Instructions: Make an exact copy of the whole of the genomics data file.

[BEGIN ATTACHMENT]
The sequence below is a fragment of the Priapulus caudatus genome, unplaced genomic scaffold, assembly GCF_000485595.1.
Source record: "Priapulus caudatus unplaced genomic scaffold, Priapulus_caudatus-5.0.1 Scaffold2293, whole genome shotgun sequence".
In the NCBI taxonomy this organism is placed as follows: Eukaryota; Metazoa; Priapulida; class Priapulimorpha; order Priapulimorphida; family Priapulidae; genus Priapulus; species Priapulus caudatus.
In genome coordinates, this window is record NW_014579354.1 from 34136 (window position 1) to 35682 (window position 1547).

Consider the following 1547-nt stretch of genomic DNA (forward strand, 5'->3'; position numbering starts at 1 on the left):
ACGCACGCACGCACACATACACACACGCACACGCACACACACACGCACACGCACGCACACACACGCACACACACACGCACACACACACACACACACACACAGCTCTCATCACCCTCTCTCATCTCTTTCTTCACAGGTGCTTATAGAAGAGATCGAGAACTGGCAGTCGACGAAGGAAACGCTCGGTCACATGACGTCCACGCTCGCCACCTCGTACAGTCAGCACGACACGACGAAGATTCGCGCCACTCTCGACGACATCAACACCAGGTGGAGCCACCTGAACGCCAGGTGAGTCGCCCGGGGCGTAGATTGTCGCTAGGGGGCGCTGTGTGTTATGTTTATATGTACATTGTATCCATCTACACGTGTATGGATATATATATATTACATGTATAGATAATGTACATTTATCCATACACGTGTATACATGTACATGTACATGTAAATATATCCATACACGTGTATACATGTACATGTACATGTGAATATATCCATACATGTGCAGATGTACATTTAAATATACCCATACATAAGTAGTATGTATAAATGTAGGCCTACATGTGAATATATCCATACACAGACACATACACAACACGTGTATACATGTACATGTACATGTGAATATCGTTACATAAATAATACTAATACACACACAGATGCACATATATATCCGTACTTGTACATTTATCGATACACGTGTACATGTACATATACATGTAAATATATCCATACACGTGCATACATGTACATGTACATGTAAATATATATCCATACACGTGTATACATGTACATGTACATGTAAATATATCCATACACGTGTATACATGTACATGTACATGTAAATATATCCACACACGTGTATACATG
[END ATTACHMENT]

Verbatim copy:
The sequence below is a fragment of the Priapulus caudatus genome, unplaced genomic scaffold, assembly GCF_000485595.1.
Source record: "Priapulus caudatus unplaced genomic scaffold, Priapulus_caudatus-5.0.1 Scaffold2293, whole genome shotgun sequence".
In the NCBI taxonomy this organism is placed as follows: Eukaryota; Metazoa; Priapulida; class Priapulimorpha; order Priapulimorphida; family Priapulidae; genus Priapulus; species Priapulus caudatus.
In genome coordinates, this window is record NW_014579354.1 from 34136 (window position 1) to 35682 (window position 1547).

Consider the following 1547-nt stretch of genomic DNA (forward strand, 5'->3'; position numbering starts at 1 on the left):
ACGCACGCACGCACACATACACACACGCACACGCACACACACACGCACACGCACGCACACACACGCACACACACACGCACACACACACACACACACACACAGCTCTCATCACCCTCTCTCATCTCTTTCTTCACAGGTGCTTATAGAAGAGATCGAGAACTGGCAGTCGACGAAGGAAACGCTCGGTCACATGACGTCCACGCTCGCCACCTCGTACAGTCAGCACGACACGACGAAGATTCGCGCCACTCTCGACGACATCAACACCAGGTGGAGCCACCTGAACGCCAGGTGAGTCGCCCGGGGCGTAGATTGTCGCTAGGGGGCGCTGTGTGTTATGTTTATATGTACATTGTATCCATCTACACGTGTATGGATATATATATATTACATGTATAGATAATGTACATTTATCCATACACGTGTATACATGTACATGTACATGTAAATATATCCATACACGTGTATACATGTACATGTACATGTGAATATATCCATACATGTGCAGATGTACATTTAAATATACCCATACATAAGTAGTATGTATAAATGTAGGCCTACATGTGAATATATCCATACACAGACACATACACAACACGTGTATACATGTACATGTACATGTGAATATCGTTACATAAATAATACTAATACACACACAGATGCACATATATATCCGTACTTGTACATTTATCGATACACGTGTACATGTACATATACATGTAAATATATCCATACACGTGCATACATGTACATGTACATGTAAATATATATCCATACACGTGTATACATGTACATGTACATGTAAATATATCCATACACGTGTATACATGTACATGTACATGTAAATATATCCACACACGTGTATACATG